Fox Cancels ‘Alcatraz’, ‘Finder’ and ‘Breaking In’ (Again), While ‘Touch’ Survives

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So goes another J.J. Abrams show and the Bones spinoff. While Fox spared Fringe fans grief by giving them a baker’s dozen for a fifth and final season, Fox was not so kind with the supernatural procedural, Alcatraz. It was an average, but not spectacular show that simply took too long to get to the interesting part of its story. Had it launched on cable, maybe it would have survived but there are no major organized online campaigns fighting for Alcatraz because it simply wasn’t special enough. Fox’s Finder too got the pink slip and viewers had to see that coming once they got the reassigned to Friday nights. It was a brutal year for Fox’s freshman dramas. Terra Nova was also axed in the winter despite reasonable ratings. They weren’t high enough though for the network to justify it’s costs. Fox already admitted to losing money on Fringe and likely didn’t want to tread in the same water with others in the similar genres. Does this mean Fox is done with launching sci-fi series? It sure seems that way, for the fall anyway.

Without much fan fare, Breaking In and I Hate My Teenage Daughter were also sent home packing as they were unceremoniously replaced by reruns of Raising Hope and New Girl on Tuesday nights. Breaking In was pulled completely out of May sweeps (never a good sign) after just airing five episodes. Both shows were completely mismanaged from the beginning; Fox never knew where to place them or how much support to give. Let’s not forget that Breaking In was averaging around 7 million viewers before Fox decided to pull its Season One finale and then air it on a completely different day. That’s about as dumb as it gets.

Season 2 was just as harsh as fans failed to recognize the show’s return midseason with an overhaul to the entire makeup of the show. Megan Mullally and Erin Richards were brought onto the show but Season One regulars Michael Rosenbaum and Odette Annable were taken off. That turned out to be a big mistake. The chemistry was completely thrown off and viewers were force-fed the new characters for the sake of what made the show work in the first place: Christian Slater acting geeky, while young attractive cast members acted even geekier. Why resurrect a show twice, only to give it minimal advertising and marketing support?

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I Hate My Teenage Daughter had a similar fate, where a two-month break came between episode four and five and then was pulled after episode seven. It was rumored to return in the summer, then on Sundays, now it’s canceled.

Who knows if Fox will air the remaining episodes of either show? More than likely they won’t see the light until the summer when Fox needs to something new to air.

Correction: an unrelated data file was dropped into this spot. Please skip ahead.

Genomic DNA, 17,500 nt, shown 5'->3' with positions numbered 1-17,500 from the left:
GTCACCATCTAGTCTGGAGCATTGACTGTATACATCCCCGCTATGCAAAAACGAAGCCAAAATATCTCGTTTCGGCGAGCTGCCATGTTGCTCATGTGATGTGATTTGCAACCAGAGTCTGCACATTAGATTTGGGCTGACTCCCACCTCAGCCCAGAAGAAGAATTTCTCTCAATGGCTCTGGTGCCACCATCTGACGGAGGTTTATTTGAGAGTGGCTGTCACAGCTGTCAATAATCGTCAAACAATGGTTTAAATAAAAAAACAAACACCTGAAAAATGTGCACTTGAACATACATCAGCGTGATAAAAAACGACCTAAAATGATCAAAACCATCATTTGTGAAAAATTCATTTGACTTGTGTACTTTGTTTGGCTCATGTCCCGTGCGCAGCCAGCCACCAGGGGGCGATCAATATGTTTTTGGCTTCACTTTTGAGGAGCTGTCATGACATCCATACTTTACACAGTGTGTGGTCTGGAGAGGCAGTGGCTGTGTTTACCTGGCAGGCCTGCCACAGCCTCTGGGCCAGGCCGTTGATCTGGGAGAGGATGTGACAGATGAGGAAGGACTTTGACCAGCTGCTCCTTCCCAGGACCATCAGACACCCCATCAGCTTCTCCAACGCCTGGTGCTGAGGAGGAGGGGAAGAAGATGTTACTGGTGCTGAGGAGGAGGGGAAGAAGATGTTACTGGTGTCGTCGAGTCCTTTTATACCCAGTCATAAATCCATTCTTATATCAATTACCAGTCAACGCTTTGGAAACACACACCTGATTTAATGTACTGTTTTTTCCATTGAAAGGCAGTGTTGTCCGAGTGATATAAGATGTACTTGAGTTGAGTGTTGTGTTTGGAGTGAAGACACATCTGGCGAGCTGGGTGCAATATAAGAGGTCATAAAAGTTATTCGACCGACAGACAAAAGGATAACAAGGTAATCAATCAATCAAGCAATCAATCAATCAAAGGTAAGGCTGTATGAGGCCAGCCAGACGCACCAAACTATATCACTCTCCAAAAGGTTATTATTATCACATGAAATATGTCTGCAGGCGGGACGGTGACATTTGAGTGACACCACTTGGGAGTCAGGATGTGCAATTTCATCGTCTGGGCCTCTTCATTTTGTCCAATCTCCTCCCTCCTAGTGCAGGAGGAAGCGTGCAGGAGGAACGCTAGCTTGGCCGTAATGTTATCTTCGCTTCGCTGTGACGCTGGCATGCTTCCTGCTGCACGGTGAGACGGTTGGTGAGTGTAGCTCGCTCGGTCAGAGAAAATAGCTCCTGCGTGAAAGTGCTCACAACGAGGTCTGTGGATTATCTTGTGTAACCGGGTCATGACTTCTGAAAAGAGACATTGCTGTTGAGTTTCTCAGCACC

But not all is doom and gloom at the house that Bart Simpson built. Keifer Sutherland’s Touch got renewed, but that was probably due to how well the series is received internationally, airing in 40 other countries. Ratings have steadily dropped since its pilot, plummeting from 12 million viewers to just over half of that last week. The addition of Maria Bello as a recurring character could have helped too. So yes, we will get to hear Sutherland yell, “Jake” for at least another season. No word yet on if it will return in the fall for a full season or in the winter as a mid-season show.

Is NBC The Right Place For J.J. Abrams’ Next Sci-Fi ‘Revolution’?

jj abrams revolutionJ.J. Abrams is at it again. As if he wasn’t busy enough launching television series at every television network, Abrams sold another pilot called Revolution, this time at NBC. Revolution follows a family trying to reunite in a post-apocalyptic world where technology and energy has blacked out. Sounds like your average Abrams pitch mixed with post-apocalyptic elements from comic books The Walking Dead and Y: The Last Man mixed in with it. Supernatural head writer Eric Kripke will write pilot and Bryan Burk (Super 8) will executive produce. Abrams also sold a hotel management dramedy pilot to the CW earlier this week called Shelter (formerly titled Maine).

Editor’s Pick: See Who’s Joining The Cast of J.J. Abrams’ Star Trek 2

Abrams is one of the busiest men in the business as filming has begun on the Untitled Star Trek Sequel and he currently has three television series airing on two of the four major networks: Fringe and Alcatraz on Fox and Person of Interest on CBS. While not a constant presence on either show, Abrams does serve as executive producer on each project and has served as a writer and music composer on many of his shows as well. If Revolution successfully launches on NBC, that would give him a stake in three of the four major networks. (Let’s also remember that Abrams had a long standing relationship with ABC including five seasons of Alias, two seasons of What about Brian?, and six with Lost.) That is dependent of course if Fringe sees a fifth season.